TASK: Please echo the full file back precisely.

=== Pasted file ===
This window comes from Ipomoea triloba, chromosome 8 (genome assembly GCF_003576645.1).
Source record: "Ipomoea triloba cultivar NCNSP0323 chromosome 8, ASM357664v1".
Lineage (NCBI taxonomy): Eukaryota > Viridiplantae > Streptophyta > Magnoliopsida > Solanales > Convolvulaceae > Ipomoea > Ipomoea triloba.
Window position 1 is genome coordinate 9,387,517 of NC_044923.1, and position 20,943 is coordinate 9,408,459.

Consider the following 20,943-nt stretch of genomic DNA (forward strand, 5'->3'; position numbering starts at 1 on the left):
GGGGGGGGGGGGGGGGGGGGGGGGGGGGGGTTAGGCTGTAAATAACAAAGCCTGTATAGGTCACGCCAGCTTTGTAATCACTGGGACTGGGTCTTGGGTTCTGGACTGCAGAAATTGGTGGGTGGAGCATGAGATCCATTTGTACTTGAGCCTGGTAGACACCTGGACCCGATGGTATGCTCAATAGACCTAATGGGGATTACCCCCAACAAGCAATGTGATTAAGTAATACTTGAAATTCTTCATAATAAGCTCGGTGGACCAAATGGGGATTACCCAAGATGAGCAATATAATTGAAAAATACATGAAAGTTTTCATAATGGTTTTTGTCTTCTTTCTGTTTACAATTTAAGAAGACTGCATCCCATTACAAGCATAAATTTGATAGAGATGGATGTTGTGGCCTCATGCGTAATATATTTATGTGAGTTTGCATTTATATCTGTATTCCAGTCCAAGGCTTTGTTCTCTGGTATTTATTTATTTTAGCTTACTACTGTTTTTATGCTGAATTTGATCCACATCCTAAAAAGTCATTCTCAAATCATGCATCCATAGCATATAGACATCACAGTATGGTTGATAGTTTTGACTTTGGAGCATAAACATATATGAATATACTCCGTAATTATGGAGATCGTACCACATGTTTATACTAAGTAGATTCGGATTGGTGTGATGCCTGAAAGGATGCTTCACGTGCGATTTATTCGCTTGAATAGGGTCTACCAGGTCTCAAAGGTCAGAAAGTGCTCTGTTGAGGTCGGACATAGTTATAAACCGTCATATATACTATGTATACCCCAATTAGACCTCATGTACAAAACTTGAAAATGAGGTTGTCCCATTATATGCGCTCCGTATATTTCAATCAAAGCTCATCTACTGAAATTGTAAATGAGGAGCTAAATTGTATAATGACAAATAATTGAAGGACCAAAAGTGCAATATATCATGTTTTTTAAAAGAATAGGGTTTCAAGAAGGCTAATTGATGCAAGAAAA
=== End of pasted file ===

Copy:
This window comes from Ipomoea triloba, chromosome 8 (genome assembly GCF_003576645.1).
Source record: "Ipomoea triloba cultivar NCNSP0323 chromosome 8, ASM357664v1".
Lineage (NCBI taxonomy): Eukaryota > Viridiplantae > Streptophyta > Magnoliopsida > Solanales > Convolvulaceae > Ipomoea > Ipomoea triloba.
Window position 1 is genome coordinate 9,387,517 of NC_044923.1, and position 20,943 is coordinate 9,408,459.

Consider the following 20,943-nt stretch of genomic DNA (forward strand, 5'->3'; position numbering starts at 1 on the left):
GGGGGGGGGGGGGGGGGGGGGGGGGGGGGGTTAGGCTGTAAATAACAAAGCCTGTATAGGTCACGCCAGCTTTGTAATCACTGGGACTGGGTCTTGGGTTCTGGACTGCAGAAATTGGTGGGTGGAGCATGAGATCCATTTGTACTTGAGCCTGGTAGACACCTGGACCCGATGGTATGCTCAATAGACCTAATGGGGATTACCCCCAACAAGCAATGTGATTAAGTAATACTTGAAATTCTTCATAATAAGCTCGGTGGACCAAATGGGGATTACCCAAGATGAGCAATATAATTGAAAAATACATGAAAGTTTTCATAATGGTTTTTGTCTTCTTTCTGTTTACAATTTAAGAAGACTGCATCCCATTACAAGCATAAATTTGATAGAGATGGATGTTGTGGCCTCATGCGTAATATATTTATGTGAGTTTGCATTTATATCTGTATTCCAGTCCAAGGCTTTGTTCTCTGGTATTTATTTATTTTAGCTTACTACTGTTTTTATGCTGAATTTGATCCACATCCTAAAAAGTCATTCTCAAATCATGCATCCATAGCATATAGACATCACAGTATGGTTGATAGTTTTGACTTTGGAGCATAAACATATATGAATATACTCCGTAATTATGGAGATCGTACCACATGTTTATACTAAGTAGATTCGGATTGGTGTGATGCCTGAAAGGATGCTTCACGTGCGATTTATTCGCTTGAATAGGGTCTACCAGGTCTCAAAGGTCAGAAAGTGCTCTGTTGAGGTCGGACATAGTTATAAACCGTCATATATACTATGTATACCCCAATTAGACCTCATGTACAAAACTTGAAAATGAGGTTGTCCCATTATATGCGCTCCGTATATTTCAATCAAAGCTCATCTACTGAAATTGTAAATGAGGAGCTAAATTGTATAATGACAAATAATTGAAGGACCAAAAGTGCAATATATCATGTTTTTTAAAAGAATAGGGTTTCAAGAAGGCTAATTGATGCAAGAAAA